Traverse City Record-Eagle


April 26, 2013

Grand Traverse to adopt verbal administrator reviews

TRAVERSE CITY — Grand Traverse County commissioners will scrapping written reviews of the county’s administrator in favor of a verbal review process.

Commissioners recently voted to adopt a verbal review process similar to one used by Traverse City commissioners to review the city’s manager. The city hires a consultant who interviews each commissioner about the manager’s performance and compiles the interview results in a written report. The manager then meets with city commissioners to discuss the written results.

County officials, including the man who will be the subject of the verbal reviews, said the new process will fix many shortcomings inherent with written reviews, which had commissioners fill out anonymous evaluations that assign the administrator a numerical score in several categories.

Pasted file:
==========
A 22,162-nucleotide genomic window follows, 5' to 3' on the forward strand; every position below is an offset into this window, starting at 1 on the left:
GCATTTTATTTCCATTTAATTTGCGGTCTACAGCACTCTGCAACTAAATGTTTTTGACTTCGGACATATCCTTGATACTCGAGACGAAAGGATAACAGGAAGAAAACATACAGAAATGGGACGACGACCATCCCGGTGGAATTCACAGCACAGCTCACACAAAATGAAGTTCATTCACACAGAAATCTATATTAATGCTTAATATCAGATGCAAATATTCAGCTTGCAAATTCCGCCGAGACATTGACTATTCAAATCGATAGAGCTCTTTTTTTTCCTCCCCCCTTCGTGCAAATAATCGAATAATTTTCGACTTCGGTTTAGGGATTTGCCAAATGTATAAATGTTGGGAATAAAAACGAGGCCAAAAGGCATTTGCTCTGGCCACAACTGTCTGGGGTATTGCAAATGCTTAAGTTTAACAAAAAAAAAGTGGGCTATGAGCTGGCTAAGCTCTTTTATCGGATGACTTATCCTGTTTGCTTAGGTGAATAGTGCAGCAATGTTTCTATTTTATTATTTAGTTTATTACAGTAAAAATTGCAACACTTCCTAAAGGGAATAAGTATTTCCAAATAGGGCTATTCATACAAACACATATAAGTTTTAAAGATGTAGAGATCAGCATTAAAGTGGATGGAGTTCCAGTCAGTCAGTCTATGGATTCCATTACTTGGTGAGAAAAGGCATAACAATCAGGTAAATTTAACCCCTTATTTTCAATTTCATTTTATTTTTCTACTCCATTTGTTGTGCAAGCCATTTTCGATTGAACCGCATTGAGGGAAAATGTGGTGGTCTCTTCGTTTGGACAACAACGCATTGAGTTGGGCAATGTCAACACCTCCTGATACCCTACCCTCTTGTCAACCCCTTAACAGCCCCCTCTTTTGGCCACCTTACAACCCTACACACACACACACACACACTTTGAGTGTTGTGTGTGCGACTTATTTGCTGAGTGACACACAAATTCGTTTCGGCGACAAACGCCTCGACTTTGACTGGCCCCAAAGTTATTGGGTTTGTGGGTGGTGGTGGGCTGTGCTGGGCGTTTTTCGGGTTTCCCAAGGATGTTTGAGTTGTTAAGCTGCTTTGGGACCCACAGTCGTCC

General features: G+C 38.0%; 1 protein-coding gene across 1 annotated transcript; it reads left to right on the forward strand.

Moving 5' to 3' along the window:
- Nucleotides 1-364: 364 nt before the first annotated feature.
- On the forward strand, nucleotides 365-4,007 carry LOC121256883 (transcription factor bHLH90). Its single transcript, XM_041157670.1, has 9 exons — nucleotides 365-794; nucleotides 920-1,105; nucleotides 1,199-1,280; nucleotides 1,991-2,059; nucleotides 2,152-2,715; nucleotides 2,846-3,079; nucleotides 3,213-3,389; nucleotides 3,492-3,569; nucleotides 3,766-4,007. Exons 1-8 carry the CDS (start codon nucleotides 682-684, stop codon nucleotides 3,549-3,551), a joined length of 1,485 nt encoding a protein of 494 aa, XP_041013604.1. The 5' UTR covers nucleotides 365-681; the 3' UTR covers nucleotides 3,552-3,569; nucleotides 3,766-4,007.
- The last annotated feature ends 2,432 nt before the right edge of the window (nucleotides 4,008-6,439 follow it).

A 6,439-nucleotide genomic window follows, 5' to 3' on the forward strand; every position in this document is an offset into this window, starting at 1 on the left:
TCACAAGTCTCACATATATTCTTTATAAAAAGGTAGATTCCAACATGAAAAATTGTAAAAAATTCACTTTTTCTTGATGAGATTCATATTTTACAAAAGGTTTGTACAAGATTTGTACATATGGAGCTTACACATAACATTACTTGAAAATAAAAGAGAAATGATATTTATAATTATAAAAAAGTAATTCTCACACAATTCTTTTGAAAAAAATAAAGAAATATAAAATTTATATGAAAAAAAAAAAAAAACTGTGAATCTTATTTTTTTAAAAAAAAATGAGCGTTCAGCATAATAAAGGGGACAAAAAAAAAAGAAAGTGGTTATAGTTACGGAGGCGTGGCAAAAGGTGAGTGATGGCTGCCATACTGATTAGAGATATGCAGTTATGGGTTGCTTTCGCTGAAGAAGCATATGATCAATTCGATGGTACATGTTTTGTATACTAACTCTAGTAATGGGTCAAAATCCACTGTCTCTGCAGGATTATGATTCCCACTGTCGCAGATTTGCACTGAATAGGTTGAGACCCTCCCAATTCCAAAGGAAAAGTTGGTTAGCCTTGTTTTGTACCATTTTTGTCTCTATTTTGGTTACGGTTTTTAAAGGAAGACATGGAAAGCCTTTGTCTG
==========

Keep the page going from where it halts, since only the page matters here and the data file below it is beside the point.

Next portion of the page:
“I don’t know what a 3.5 means,” county Administrator Dave Benda said. “It doesn’t tell me what I need to do better, or what commissioners really like.”

Commissioner Sonny Wheelock described himself as a vocal opponent of the old process over the last six years. Wheelock said many commissioners declined to provide written explanations of why they settled on a given number.

“You’re left with, he gets an eight under administration, and a seven under leadership, and a seven under responsiveness,” Wheelock said. “It tells me absolutely nothing and it tells Dave absolutely nothing. It doesn’t tell him what we want him to improve on.”

Benda’s review likely won’t occur until November or December, and county officials still need to work out details of how the process will work, including whether to bring in an outside consultant.

Commissioner Larry Inman said he doesn’t like hiring consultants if it can be avoided.

“My definition of a consultant is, you hand a person your watch and ask them what time it is,” Inman said.

But other commissioners said a county employee who conducted the evaluation would be in the awkward position of leading a review of his or her boss. A consultant would not face that conflict.

“It puts more objectivity into the process,” Commissioner Christine Maxbauer said.

County officials said a summary of review findings will be shared with the public, regardless of what form the review takes.

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